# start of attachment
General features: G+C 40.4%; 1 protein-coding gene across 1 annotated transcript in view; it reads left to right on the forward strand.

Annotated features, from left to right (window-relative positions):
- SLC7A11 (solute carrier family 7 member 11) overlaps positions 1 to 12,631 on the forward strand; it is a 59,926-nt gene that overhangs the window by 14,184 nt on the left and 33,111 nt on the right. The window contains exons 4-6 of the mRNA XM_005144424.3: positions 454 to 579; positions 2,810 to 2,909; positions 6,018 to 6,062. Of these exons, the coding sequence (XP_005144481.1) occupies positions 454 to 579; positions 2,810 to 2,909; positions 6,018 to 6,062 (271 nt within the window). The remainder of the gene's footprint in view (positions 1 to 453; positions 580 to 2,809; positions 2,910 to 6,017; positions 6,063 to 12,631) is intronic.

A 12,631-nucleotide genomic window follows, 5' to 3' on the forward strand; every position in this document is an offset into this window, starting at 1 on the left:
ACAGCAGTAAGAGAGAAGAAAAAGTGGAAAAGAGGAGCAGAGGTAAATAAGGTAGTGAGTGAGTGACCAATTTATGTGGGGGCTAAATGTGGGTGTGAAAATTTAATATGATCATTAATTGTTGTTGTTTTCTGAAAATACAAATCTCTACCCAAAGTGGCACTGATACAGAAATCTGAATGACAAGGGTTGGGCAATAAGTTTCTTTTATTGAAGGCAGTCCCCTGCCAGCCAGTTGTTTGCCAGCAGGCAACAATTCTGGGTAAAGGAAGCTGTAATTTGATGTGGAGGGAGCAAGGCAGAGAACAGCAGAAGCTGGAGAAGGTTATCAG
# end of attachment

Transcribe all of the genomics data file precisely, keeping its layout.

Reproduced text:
General features: G+C 40.4%; 1 protein-coding gene across 1 annotated transcript in view; it reads left to right on the forward strand.

Annotated features, from left to right (window-relative positions):
- SLC7A11 (solute carrier family 7 member 11) overlaps positions 1 to 12,631 on the forward strand; it is a 59,926-nt gene that overhangs the window by 14,184 nt on the left and 33,111 nt on the right. The window contains exons 4-6 of the mRNA XM_005144424.3: positions 454 to 579; positions 2,810 to 2,909; positions 6,018 to 6,062. Of these exons, the coding sequence (XP_005144481.1) occupies positions 454 to 579; positions 2,810 to 2,909; positions 6,018 to 6,062 (271 nt within the window). The remainder of the gene's footprint in view (positions 1 to 453; positions 580 to 2,809; positions 2,910 to 6,017; positions 6,063 to 12,631) is intronic.

A 12,631-nucleotide genomic window follows, 5' to 3' on the forward strand; every position in this document is an offset into this window, starting at 1 on the left:
ACAGCAGTAAGAGAGAAGAAAAAGTGGAAAAGAGGAGCAGAGGTAAATAAGGTAGTGAGTGAGTGACCAATTTATGTGGGGGCTAAATGTGGGTGTGAAAATTTAATATGATCATTAATTGTTGTTGTTTTCTGAAAATACAAATCTCTACCCAAAGTGGCACTGATACAGAAATCTGAATGACAAGGGTTGGGCAATAAGTTTCTTTTATTGAAGGCAGTCCCCTGCCAGCCAGTTGTTTGCCAGCAGGCAACAATTCTGGGTAAAGGAAGCTGTAATTTGATGTGGAGGGAGCAAGGCAGAGAACAGCAGAAGCTGGAGAAGGTTATCAG